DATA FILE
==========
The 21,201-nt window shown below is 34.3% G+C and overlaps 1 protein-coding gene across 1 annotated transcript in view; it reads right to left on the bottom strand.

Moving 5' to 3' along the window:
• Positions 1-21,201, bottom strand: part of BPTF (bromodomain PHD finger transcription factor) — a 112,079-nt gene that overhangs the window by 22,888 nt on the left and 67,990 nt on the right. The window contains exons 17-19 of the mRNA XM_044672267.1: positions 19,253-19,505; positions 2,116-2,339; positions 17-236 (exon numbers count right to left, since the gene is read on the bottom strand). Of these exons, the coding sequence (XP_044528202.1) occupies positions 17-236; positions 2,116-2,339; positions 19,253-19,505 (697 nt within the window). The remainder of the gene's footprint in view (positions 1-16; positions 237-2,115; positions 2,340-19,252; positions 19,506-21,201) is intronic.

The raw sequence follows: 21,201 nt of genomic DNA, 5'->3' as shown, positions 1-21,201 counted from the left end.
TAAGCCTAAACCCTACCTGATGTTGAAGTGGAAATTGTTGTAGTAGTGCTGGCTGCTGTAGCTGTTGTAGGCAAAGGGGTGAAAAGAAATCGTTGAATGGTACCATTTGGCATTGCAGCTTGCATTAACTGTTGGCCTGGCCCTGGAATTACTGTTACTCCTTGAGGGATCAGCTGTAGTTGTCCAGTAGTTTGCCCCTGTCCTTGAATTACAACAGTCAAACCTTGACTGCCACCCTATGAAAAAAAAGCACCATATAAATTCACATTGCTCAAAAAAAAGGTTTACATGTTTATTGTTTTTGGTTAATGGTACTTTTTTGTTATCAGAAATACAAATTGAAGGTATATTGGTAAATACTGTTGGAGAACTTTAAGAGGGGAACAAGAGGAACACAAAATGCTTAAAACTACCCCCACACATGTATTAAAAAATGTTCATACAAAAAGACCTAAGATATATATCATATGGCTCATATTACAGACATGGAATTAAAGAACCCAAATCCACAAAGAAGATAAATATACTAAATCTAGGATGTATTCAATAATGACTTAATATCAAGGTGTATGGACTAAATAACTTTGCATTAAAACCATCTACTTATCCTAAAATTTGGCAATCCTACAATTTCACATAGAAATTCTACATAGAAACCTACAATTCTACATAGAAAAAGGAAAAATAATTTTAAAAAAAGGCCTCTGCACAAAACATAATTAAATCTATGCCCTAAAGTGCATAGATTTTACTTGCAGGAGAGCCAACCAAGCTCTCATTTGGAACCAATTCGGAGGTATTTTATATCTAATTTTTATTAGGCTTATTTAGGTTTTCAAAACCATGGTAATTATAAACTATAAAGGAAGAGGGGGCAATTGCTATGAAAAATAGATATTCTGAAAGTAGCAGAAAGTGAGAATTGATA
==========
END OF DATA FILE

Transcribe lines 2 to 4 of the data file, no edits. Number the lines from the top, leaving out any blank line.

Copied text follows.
Moving 5' to 3' along the window:
• Positions 1-21,201, bottom strand: part of BPTF (bromodomain PHD finger transcription factor) — a 112,079-nt gene that overhangs the window by 22,888 nt on the left and 67,990 nt on the right. The window contains exons 17-19 of the mRNA XM_044672267.1: positions 19,253-19,505; positions 2,116-2,339; positions 17-236 (exon numbers count right to left, since the gene is read on the bottom strand). Of these exons, the coding sequence (XP_044528202.1) occupies positions 17-236; positions 2,116-2,339; positions 19,253-19,505 (697 nt within the window). The remainder of the gene's footprint in view (positions 1-16; positions 237-2,115; positions 2,340-19,252; positions 19,506-21,201) is intronic.

The raw sequence follows: 21,201 nt of genomic DNA, 5'->3' as shown, positions 1-21,201 counted from the left end.